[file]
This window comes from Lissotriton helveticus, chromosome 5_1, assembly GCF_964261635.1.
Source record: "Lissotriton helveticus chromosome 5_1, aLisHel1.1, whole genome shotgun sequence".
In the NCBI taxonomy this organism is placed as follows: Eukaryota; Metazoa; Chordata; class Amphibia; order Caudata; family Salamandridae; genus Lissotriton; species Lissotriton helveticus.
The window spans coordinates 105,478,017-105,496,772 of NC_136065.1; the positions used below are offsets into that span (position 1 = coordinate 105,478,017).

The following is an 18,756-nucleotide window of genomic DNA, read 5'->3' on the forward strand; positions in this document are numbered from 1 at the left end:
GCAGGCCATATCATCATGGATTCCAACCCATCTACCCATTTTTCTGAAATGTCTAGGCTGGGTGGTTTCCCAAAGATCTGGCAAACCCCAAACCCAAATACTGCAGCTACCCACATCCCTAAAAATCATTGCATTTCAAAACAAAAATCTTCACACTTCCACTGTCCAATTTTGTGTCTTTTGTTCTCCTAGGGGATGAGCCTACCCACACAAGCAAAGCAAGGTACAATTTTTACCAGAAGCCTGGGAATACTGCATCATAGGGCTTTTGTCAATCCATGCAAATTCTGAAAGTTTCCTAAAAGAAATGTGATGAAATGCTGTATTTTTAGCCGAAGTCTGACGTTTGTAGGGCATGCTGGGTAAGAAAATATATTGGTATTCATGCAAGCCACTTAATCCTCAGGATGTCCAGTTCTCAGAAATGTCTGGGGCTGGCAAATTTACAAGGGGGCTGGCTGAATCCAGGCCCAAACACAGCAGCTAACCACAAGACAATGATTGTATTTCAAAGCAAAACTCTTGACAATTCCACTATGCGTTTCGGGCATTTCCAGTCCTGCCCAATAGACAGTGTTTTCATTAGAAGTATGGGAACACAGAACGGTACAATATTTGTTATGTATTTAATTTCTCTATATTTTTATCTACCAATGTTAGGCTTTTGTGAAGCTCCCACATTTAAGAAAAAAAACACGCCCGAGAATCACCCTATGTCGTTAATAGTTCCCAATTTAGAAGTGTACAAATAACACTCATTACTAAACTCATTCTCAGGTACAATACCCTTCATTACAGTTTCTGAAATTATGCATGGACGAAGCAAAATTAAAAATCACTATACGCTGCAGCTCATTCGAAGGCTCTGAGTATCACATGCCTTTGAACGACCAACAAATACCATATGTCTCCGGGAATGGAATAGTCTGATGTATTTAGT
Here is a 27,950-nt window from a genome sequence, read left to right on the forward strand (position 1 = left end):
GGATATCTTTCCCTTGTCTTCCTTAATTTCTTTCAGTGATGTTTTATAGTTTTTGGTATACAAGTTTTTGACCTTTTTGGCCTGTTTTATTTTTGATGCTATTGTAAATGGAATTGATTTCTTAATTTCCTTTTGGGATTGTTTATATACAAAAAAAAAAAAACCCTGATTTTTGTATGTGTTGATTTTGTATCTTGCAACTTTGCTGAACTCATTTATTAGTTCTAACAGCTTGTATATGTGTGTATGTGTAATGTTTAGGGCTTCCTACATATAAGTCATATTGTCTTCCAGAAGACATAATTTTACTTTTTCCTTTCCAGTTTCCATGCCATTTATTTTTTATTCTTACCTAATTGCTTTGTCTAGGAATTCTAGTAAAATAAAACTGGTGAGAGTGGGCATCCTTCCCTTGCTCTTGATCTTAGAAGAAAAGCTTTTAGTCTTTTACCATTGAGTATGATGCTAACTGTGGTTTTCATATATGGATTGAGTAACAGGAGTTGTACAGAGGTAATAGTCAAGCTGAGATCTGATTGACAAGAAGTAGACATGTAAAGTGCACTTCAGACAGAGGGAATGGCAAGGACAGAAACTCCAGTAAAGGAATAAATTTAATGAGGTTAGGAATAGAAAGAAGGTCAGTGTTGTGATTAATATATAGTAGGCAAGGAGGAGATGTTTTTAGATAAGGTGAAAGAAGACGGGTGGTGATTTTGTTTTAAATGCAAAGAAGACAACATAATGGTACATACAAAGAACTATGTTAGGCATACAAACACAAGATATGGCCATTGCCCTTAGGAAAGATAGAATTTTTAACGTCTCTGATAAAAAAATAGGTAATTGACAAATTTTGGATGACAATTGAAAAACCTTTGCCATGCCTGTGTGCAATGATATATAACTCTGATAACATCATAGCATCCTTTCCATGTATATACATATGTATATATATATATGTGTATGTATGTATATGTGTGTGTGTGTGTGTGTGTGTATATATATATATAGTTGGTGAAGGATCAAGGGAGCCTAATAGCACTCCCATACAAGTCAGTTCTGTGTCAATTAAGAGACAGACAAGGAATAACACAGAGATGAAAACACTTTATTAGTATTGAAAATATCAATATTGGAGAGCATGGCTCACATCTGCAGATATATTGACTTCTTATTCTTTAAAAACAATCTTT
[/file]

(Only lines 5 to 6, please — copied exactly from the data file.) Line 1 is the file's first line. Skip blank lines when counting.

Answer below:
The following is an 18,756-nucleotide window of genomic DNA, read 5'->3' on the forward strand; positions in this document are numbered from 1 at the left end:
GCAGGCCATATCATCATGGATTCCAACCCATCTACCCATTTTTCTGAAATGTCTAGGCTGGGTGGTTTCCCAAAGATCTGGCAAACCCCAAACCCAAATACTGCAGCTACCCACATCCCTAAAAATCATTGCATTTCAAAACAAAAATCTTCACACTTCCACTGTCCAATTTTGTGTCTTTTGTTCTCCTAGGGGATGAGCCTACCCACACAAGCAAAGCAAGGTACAATTTTTACCAGAAGCCTGGGAATACTGCATCATAGGGCTTTTGTCAATCCATGCAAATTCTGAAAGTTTCCTAAAAGAAATGTGATGAAATGCTGTATTTTTAGCCGAAGTCTGACGTTTGTAGGGCATGCTGGGTAAGAAAATATATTGGTATTCATGCAAGCCACTTAATCCTCAGGATGTCCAGTTCTCAGAAATGTCTGGGGCTGGCAAATTTACAAGGGGGCTGGCTGAATCCAGGCCCAAACACAGCAGCTAACCACAAGACAATGATTGTATTTCAAAGCAAAACTCTTGACAATTCCACTATGCGTTTCGGGCATTTCCAGTCCTGCCCAATAGACAGTGTTTTCATTAGAAGTATGGGAACACAGAACGGTACAATATTTGTTATGTATTTAATTTCTCTATATTTTTATCTACCAATGTTAGGCTTTTGTGAAGCTCCCACATTTAAGAAAAAAAACACGCCCGAGAATCACCCTATGTCGTTAATAGTTCCCAATTTAGAAGTGTACAAATAACACTCATTACTAAACTCATTCTCAGGTACAATACCCTTCATTACAGTTTCTGAAATTATGCATGGACGAAGCAAAATTAAAAATCACTATACGCTGCAGCTCATTCGAAGGCTCTGAGTATCACATGCCTTTGAACGACCAACAAATACCATATGTCTCCGGGAATGGAATAGTCTGATGTATTTAGT